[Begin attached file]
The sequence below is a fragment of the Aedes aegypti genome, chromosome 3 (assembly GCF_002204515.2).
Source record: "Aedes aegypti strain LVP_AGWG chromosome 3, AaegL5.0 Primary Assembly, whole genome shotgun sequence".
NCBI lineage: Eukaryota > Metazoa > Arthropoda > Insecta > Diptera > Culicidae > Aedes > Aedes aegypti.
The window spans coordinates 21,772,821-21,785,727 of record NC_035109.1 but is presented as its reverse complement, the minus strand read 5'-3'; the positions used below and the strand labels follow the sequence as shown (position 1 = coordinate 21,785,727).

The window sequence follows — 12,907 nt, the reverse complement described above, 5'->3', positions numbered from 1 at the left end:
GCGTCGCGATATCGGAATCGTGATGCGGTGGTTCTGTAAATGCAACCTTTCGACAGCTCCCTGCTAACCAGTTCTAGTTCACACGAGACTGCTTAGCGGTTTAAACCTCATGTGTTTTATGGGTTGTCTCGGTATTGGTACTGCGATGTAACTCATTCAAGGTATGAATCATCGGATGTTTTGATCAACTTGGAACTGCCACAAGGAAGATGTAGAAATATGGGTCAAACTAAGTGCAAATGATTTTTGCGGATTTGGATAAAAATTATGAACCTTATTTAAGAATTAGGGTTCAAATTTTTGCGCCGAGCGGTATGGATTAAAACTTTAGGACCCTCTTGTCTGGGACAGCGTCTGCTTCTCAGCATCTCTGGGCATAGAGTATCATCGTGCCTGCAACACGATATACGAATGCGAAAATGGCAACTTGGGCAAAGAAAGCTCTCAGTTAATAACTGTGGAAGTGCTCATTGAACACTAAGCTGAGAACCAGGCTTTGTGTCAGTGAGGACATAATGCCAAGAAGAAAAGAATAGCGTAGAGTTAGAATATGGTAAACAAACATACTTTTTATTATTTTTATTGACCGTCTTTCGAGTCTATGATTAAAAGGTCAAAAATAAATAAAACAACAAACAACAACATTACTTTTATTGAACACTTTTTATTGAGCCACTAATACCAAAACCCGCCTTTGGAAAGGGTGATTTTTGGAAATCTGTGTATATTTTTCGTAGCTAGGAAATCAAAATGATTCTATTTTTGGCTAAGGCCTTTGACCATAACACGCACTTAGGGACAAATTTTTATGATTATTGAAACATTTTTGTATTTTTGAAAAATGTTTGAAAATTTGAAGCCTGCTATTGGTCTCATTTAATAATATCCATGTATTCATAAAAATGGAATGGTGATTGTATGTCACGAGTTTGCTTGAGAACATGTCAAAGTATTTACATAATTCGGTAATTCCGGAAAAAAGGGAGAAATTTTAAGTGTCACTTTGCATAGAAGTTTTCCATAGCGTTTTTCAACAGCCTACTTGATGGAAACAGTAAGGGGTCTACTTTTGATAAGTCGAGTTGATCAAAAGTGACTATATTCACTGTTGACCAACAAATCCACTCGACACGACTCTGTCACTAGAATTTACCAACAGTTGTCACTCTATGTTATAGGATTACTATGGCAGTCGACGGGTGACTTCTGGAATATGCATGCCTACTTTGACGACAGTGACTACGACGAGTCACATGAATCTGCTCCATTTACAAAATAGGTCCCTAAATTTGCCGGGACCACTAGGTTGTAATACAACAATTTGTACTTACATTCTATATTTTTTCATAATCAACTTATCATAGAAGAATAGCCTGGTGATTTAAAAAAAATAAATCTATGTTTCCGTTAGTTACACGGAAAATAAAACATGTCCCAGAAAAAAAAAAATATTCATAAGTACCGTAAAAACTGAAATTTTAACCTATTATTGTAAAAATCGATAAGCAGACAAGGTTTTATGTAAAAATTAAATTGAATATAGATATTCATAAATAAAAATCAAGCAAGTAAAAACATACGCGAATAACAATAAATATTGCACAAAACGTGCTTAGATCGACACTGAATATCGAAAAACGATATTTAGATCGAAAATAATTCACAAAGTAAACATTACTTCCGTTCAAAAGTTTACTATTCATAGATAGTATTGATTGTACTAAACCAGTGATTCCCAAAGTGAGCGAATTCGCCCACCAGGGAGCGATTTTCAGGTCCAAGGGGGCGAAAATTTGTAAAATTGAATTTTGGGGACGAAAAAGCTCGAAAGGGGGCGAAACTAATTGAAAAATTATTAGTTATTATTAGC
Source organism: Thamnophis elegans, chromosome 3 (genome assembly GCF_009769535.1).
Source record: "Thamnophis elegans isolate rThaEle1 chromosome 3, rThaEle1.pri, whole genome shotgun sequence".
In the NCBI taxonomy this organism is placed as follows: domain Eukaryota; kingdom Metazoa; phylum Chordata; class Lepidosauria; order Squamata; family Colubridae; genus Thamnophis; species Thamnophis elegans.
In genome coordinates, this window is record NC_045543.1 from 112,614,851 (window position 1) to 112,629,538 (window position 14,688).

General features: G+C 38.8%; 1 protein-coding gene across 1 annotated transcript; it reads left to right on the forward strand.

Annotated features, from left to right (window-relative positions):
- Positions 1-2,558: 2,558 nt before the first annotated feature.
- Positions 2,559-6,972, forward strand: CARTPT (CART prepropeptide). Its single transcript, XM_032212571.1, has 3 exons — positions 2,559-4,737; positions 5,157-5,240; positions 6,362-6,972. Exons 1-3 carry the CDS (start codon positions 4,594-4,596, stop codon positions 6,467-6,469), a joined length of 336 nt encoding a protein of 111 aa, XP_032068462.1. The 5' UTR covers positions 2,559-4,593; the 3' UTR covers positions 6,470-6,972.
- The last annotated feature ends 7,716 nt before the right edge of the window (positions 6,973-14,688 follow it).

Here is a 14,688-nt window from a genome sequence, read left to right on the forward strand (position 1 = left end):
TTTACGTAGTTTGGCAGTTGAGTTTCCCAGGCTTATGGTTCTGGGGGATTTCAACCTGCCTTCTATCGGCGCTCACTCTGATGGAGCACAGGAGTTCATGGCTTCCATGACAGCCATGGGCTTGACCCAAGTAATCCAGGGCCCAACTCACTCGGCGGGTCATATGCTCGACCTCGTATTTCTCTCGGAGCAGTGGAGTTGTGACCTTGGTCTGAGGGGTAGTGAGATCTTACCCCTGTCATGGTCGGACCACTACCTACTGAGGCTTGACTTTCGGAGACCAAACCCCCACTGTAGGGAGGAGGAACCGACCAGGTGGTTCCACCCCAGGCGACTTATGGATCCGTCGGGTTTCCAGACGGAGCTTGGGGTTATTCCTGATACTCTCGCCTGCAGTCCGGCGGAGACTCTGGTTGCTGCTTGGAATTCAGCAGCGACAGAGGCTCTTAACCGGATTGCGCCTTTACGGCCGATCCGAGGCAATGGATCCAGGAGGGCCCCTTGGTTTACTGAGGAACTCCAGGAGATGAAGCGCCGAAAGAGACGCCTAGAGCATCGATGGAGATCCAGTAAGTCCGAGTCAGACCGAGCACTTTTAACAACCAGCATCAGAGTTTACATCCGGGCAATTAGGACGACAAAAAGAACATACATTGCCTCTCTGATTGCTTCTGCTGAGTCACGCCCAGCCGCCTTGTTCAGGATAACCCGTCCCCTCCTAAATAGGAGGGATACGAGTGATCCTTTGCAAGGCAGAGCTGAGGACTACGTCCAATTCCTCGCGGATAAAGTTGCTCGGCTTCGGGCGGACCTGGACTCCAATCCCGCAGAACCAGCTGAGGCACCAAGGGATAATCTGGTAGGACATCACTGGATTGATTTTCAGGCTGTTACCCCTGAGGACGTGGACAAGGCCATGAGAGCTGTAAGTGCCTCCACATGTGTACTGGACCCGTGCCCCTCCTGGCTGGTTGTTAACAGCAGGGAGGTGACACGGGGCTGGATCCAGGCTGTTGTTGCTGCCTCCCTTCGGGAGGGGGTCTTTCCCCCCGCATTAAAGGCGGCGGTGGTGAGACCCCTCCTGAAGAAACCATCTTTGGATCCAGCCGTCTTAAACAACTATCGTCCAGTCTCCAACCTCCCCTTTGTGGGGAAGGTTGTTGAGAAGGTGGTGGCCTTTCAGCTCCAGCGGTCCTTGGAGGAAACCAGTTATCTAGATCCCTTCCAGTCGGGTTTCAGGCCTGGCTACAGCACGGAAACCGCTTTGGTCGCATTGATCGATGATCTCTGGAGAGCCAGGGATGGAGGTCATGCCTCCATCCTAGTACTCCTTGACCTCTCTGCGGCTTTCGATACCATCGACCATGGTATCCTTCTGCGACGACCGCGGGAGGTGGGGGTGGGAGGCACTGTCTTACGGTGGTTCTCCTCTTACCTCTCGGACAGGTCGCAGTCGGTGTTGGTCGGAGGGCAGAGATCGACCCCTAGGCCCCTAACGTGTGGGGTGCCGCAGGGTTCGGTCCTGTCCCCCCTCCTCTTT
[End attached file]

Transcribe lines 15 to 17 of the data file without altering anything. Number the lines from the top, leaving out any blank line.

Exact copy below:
- The last annotated feature ends 7,716 nt before the right edge of the window (positions 6,973-14,688 follow it).

Here is a 14,688-nt window from a genome sequence, read left to right on the forward strand (position 1 = left end):
TTTACGTAGTTTGGCAGTTGAGTTTCCCAGGCTTATGGTTCTGGGGGATTTCAACCTGCCTTCTATCGGCGCTCACTCTGATGGAGCACAGGAGTTCATGGCTTCCATGACAGCCATGGGCTTGACCCAAGTAATCCAGGGCCCAACTCACTCGGCGGGTCATATGCTCGACCTCGTATTTCTCTCGGAGCAGTGGAGTTGTGACCTTGGTCTGAGGGGTAGTGAGATCTTACCCCTGTCATGGTCGGACCACTACCTACTGAGGCTTGACTTTCGGAGACCAAACCCCCACTGTAGGGAGGAGGAACCGACCAGGTGGTTCCACCCCAGGCGACTTATGGATCCGTCGGGTTTCCAGACGGAGCTTGGGGTTATTCCTGATACTCTCGCCTGCAGTCCGGCGGAGACTCTGGTTGCTGCTTGGAATTCAGCAGCGACAGAGGCTCTTAACCGGATTGCGCCTTTACGGCCGATCCGAGGCAATGGATCCAGGAGGGCCCCTTGGTTTACTGAGGAACTCCAGGAGATGAAGCGCCGAAAGAGACGCCTAGAGCATCGATGGAGATCCAGTAAGTCCGAGTCAGACCGAGCACTTTTAACAACCAGCATCAGAGTTTACATCCGGGCAATTAGGACGACAAAAAGAACATACATTGCCTCTCTGATTGCTTCTGCTGAGTCACGCCCAGCCGCCTTGTTCAGGATAACCCGTCCCCTCCTAAATAGGAGGGATACGAGTGATCCTTTGCAAGGCAGAGCTGAGGACTACGTCCAATTCCTCGCGGATAAAGTTGCTCGGCTTCGGGCGGACCTGGACTCCAATCCCGCAGAACCAGCTGAGGCACCAAGGGATAATCTGGTAGGACATCACTGGATTGATTTTCAGGCTGTTACCCCTGAGGACGTGGACAAGGCCATGAGAGCTGTAAGTGCCTCCACATGTGTACTGGACCCGTGCCCCTCCTGGCTGGTTGTTAACAGCAGGGAGGTGACACGGGGCTGGATCCAGGCTGTTGTTGCTGCCTCCCTTCGGGAGGGGGTCTTTCCCCCCGCATTAAAGGCGGCGGTGGTGAGACCCCTCCTGAAGAAACCATCTTTGGATCCAGCCGTCTTAAACAACTATCGTCCAGTCTCCAACCTCCCCTTTGTGGGGAAGGTTGTTGAGAAGGTGGTGGCCTTTCAGCTCCAGCGGTCCTTGGAGGAAACCAGTTATCTAGATCCCTTCCAGTCGGGTTTCAGGCCTGGCTACAGCACGGAAACCGCTTTGGTCGCATTGATCGATGATCTCTGGAGAGCCAGGGATGGAGGTCATGCCTCCATCCTAGTACTCCTTGACCTCTCTGCGGCTTTCGATACCATCGACCATGGTATCCTTCTGCGACGACCGCGGGAGGTGGGGGTGGGAGGCACTGTCTTACGGTGGTTCTCCTCTTACCTCTCGGACAGGTCGCAGTCGGTGTTGGTCGGAGGGCAGAGATCGACCCCTAGGCCCCTAACGTGTGGGGTGCCGCAGGGTTCGGTCCTGTCCCCCCTCCTCTTT